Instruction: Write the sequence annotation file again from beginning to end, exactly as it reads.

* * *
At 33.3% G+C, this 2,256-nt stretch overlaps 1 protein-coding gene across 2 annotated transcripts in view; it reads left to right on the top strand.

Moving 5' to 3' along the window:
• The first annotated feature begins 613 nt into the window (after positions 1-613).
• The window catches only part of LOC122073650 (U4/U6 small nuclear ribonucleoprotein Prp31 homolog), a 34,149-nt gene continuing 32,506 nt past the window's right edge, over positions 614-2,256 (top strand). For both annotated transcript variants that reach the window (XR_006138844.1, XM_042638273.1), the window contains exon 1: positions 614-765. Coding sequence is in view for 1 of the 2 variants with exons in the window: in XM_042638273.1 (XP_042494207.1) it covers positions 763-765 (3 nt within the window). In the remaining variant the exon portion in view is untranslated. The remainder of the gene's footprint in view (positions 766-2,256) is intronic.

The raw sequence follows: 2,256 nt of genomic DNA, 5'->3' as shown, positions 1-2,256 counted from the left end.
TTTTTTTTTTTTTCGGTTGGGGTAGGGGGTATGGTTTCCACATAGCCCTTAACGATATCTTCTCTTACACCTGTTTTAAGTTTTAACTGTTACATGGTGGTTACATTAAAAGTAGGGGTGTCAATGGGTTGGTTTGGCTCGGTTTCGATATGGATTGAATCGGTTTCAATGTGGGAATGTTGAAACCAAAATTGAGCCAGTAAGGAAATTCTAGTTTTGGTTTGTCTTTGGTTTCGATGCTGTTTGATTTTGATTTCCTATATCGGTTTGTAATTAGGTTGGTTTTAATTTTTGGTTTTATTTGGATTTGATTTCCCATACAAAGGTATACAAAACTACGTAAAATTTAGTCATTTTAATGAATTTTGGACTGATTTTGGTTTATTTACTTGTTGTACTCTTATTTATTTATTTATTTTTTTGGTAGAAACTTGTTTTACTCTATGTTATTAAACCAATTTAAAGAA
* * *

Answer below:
At 33.3% G+C, this 2,256-nt stretch overlaps 1 protein-coding gene across 2 annotated transcripts in view; it reads left to right on the top strand.

Moving 5' to 3' along the window:
• The first annotated feature begins 613 nt into the window (after positions 1-613).
• The window catches only part of LOC122073650 (U4/U6 small nuclear ribonucleoprotein Prp31 homolog), a 34,149-nt gene continuing 32,506 nt past the window's right edge, over positions 614-2,256 (top strand). For both annotated transcript variants that reach the window (XR_006138844.1, XM_042638273.1), the window contains exon 1: positions 614-765. Coding sequence is in view for 1 of the 2 variants with exons in the window: in XM_042638273.1 (XP_042494207.1) it covers positions 763-765 (3 nt within the window). In the remaining variant the exon portion in view is untranslated. The remainder of the gene's footprint in view (positions 766-2,256) is intronic.

The raw sequence follows: 2,256 nt of genomic DNA, 5'->3' as shown, positions 1-2,256 counted from the left end.
TTTTTTTTTTTTTCGGTTGGGGTAGGGGGTATGGTTTCCACATAGCCCTTAACGATATCTTCTCTTACACCTGTTTTAAGTTTTAACTGTTACATGGTGGTTACATTAAAAGTAGGGGTGTCAATGGGTTGGTTTGGCTCGGTTTCGATATGGATTGAATCGGTTTCAATGTGGGAATGTTGAAACCAAAATTGAGCCAGTAAGGAAATTCTAGTTTTGGTTTGTCTTTGGTTTCGATGCTGTTTGATTTTGATTTCCTATATCGGTTTGTAATTAGGTTGGTTTTAATTTTTGGTTTTATTTGGATTTGATTTCCCATACAAAGGTATACAAAACTACGTAAAATTTAGTCATTTTAATGAATTTTGGACTGATTTTGGTTTATTTACTTGTTGTACTCTTATTTATTTATTTATTTTTTTGGTAGAAACTTGTTTTACTCTATGTTATTAAACCAATTTAAAGAA